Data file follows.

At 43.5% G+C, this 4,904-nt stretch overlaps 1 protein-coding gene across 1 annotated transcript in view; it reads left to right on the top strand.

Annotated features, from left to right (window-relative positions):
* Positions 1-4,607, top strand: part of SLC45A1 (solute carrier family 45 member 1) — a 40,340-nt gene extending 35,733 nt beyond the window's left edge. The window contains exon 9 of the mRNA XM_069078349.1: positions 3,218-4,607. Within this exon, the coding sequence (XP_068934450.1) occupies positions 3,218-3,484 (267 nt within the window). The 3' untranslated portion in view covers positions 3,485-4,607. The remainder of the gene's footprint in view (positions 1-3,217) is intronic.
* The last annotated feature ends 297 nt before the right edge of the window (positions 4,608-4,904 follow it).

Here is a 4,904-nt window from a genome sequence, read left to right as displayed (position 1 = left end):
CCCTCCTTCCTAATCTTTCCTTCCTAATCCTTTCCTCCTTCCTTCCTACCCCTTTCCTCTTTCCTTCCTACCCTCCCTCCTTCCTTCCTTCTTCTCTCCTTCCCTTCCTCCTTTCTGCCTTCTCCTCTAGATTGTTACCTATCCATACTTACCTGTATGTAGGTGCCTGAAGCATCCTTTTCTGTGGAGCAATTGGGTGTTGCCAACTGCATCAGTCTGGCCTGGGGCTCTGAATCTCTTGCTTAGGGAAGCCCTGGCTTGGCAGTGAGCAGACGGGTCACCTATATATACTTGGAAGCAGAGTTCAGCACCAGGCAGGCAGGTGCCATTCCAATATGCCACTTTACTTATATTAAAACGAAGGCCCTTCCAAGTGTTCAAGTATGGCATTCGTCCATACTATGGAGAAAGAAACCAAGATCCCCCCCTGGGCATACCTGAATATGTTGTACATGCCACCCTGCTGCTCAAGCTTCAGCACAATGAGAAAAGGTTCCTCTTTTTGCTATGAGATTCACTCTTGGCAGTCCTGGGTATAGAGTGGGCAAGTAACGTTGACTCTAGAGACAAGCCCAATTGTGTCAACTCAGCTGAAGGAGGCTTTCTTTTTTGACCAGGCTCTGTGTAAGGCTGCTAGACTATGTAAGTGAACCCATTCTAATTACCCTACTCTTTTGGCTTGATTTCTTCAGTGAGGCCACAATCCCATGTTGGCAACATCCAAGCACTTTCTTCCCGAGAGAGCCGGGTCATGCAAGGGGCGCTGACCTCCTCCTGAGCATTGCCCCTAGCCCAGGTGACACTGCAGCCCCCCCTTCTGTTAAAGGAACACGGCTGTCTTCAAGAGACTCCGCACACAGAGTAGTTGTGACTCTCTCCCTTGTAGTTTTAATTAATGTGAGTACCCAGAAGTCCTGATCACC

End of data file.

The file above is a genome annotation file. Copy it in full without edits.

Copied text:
At 43.5% G+C, this 4,904-nt stretch overlaps 1 protein-coding gene across 1 annotated transcript in view; it reads left to right on the top strand.

Annotated features, from left to right (window-relative positions):
* Positions 1-4,607, top strand: part of SLC45A1 (solute carrier family 45 member 1) — a 40,340-nt gene extending 35,733 nt beyond the window's left edge. The window contains exon 9 of the mRNA XM_069078349.1: positions 3,218-4,607. Within this exon, the coding sequence (XP_068934450.1) occupies positions 3,218-3,484 (267 nt within the window). The 3' untranslated portion in view covers positions 3,485-4,607. The remainder of the gene's footprint in view (positions 1-3,217) is intronic.
* The last annotated feature ends 297 nt before the right edge of the window (positions 4,608-4,904 follow it).

Here is a 4,904-nt window from a genome sequence, read left to right as displayed (position 1 = left end):
CCCTCCTTCCTAATCTTTCCTTCCTAATCCTTTCCTCCTTCCTTCCTACCCCTTTCCTCTTTCCTTCCTACCCTCCCTCCTTCCTTCCTTCTTCTCTCCTTCCCTTCCTCCTTTCTGCCTTCTCCTCTAGATTGTTACCTATCCATACTTACCTGTATGTAGGTGCCTGAAGCATCCTTTTCTGTGGAGCAATTGGGTGTTGCCAACTGCATCAGTCTGGCCTGGGGCTCTGAATCTCTTGCTTAGGGAAGCCCTGGCTTGGCAGTGAGCAGACGGGTCACCTATATATACTTGGAAGCAGAGTTCAGCACCAGGCAGGCAGGTGCCATTCCAATATGCCACTTTACTTATATTAAAACGAAGGCCCTTCCAAGTGTTCAAGTATGGCATTCGTCCATACTATGGAGAAAGAAACCAAGATCCCCCCCTGGGCATACCTGAATATGTTGTACATGCCACCCTGCTGCTCAAGCTTCAGCACAATGAGAAAAGGTTCCTCTTTTTGCTATGAGATTCACTCTTGGCAGTCCTGGGTATAGAGTGGGCAAGTAACGTTGACTCTAGAGACAAGCCCAATTGTGTCAACTCAGCTGAAGGAGGCTTTCTTTTTTGACCAGGCTCTGTGTAAGGCTGCTAGACTATGTAAGTGAACCCATTCTAATTACCCTACTCTTTTGGCTTGATTTCTTCAGTGAGGCCACAATCCCATGTTGGCAACATCCAAGCACTTTCTTCCCGAGAGAGCCGGGTCATGCAAGGGGCGCTGACCTCCTCCTGAGCATTGCCCCTAGCCCAGGTGACACTGCAGCCCCCCCTTCTGTTAAAGGAACACGGCTGTCTTCAAGAGACTCCGCACACAGAGTAGTTGTGACTCTCTCCCTTGTAGTTTTAATTAATGTGAGTACCCAGAAGTCCTGATCACC